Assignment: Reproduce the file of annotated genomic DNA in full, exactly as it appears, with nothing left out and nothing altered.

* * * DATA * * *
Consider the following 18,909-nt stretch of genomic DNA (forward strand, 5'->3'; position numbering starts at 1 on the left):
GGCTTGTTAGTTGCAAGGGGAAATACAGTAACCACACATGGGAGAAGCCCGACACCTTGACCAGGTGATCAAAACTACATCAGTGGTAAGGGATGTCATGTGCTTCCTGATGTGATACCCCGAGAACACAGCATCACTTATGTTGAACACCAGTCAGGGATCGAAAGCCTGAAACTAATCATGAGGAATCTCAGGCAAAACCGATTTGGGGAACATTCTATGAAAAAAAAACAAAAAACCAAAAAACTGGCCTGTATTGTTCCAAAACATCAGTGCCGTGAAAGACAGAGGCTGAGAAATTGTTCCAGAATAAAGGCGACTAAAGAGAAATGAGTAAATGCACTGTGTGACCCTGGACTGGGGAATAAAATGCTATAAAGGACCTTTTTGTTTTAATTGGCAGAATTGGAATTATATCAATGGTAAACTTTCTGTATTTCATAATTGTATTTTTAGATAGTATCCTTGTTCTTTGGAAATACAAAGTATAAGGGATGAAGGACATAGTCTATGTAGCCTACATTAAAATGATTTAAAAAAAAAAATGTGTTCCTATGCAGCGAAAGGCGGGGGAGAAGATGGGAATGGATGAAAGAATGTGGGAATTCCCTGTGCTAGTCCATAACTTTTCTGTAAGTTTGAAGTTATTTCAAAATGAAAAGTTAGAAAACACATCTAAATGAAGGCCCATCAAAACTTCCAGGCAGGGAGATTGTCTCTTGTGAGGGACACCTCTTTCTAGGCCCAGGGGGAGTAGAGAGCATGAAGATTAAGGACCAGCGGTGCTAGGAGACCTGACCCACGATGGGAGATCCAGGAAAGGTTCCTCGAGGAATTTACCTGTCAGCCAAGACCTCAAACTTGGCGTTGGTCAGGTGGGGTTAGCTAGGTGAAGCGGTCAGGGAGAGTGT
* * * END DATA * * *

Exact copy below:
Consider the following 18,909-nt stretch of genomic DNA (forward strand, 5'->3'; position numbering starts at 1 on the left):
GGCTTGTTAGTTGCAAGGGGAAATACAGTAACCACACATGGGAGAAGCCCGACACCTTGACCAGGTGATCAAAACTACATCAGTGGTAAGGGATGTCATGTGCTTCCTGATGTGATACCCCGAGAACACAGCATCACTTATGTTGAACACCAGTCAGGGATCGAAAGCCTGAAACTAATCATGAGGAATCTCAGGCAAAACCGATTTGGGGAACATTCTATGAAAAAAAAACAAAAAACCAAAAAACTGGCCTGTATTGTTCCAAAACATCAGTGCCGTGAAAGACAGAGGCTGAGAAATTGTTCCAGAATAAAGGCGACTAAAGAGAAATGAGTAAATGCACTGTGTGACCCTGGACTGGGGAATAAAATGCTATAAAGGACCTTTTTGTTTTAATTGGCAGAATTGGAATTATATCAATGGTAAACTTTCTGTATTTCATAATTGTATTTTTAGATAGTATCCTTGTTCTTTGGAAATACAAAGTATAAGGGATGAAGGACATAGTCTATGTAGCCTACATTAAAATGATTTAAAAAAAAAAATGTGTTCCTATGCAGCGAAAGGCGGGGGAGAAGATGGGAATGGATGAAAGAATGTGGGAATTCCCTGTGCTAGTCCATAACTTTTCTGTAAGTTTGAAGTTATTTCAAAATGAAAAGTTAGAAAACACATCTAAATGAAGGCCCATCAAAACTTCCAGGCAGGGAGATTGTCTCTTGTGAGGGACACCTCTTTCTAGGCCCAGGGGGAGTAGAGAGCATGAAGATTAAGGACCAGCGGTGCTAGGAGACCTGACCCACGATGGGAGATCCAGGAAAGGTTCCTCGAGGAATTTACCTGTCAGCCAAGACCTCAAACTTGGCGTTGGTCAGGTGGGGTTAGCTAGGTGAAGCGGTCAGGGAGAGTGT